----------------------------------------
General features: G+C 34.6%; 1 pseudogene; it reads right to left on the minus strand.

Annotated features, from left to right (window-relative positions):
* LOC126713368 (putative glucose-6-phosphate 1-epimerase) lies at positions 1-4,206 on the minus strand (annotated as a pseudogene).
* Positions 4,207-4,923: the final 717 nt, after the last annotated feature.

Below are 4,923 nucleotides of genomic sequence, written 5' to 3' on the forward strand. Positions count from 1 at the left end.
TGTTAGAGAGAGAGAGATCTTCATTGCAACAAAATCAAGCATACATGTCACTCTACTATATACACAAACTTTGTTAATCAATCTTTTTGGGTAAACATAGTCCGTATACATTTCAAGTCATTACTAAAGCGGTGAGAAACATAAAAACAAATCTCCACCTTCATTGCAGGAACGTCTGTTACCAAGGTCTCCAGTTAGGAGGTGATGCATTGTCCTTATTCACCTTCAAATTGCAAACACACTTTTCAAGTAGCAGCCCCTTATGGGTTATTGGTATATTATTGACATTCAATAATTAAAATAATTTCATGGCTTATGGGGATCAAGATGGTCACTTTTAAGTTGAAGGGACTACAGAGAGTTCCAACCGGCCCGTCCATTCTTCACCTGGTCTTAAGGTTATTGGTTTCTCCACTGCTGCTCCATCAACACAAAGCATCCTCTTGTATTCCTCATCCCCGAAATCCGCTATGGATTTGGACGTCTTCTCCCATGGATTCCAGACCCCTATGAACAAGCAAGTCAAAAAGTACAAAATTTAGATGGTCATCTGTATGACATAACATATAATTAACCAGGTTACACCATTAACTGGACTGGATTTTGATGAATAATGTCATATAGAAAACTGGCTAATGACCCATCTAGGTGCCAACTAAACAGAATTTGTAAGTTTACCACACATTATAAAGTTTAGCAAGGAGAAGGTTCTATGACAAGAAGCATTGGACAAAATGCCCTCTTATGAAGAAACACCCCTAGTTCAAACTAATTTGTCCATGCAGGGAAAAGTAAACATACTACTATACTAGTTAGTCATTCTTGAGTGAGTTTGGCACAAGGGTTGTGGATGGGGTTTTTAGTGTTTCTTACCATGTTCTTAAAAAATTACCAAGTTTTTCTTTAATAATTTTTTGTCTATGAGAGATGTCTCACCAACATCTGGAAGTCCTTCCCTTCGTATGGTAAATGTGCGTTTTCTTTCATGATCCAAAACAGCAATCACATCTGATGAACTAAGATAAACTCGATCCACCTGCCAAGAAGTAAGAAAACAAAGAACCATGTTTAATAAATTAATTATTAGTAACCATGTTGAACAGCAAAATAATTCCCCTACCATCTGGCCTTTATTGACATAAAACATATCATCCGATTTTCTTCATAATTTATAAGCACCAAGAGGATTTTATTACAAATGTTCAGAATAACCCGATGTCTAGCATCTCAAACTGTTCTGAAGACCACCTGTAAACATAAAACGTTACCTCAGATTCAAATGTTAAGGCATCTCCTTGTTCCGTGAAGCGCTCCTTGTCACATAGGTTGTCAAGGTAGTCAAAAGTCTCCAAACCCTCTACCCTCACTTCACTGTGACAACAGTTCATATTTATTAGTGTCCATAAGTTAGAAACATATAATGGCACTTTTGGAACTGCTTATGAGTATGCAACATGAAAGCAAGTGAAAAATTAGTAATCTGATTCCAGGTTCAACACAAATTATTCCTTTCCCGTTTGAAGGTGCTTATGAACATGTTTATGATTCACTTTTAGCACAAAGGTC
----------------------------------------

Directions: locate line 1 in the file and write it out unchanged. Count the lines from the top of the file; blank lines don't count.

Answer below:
General features: G+C 34.6%; 1 pseudogene; it reads right to left on the minus strand.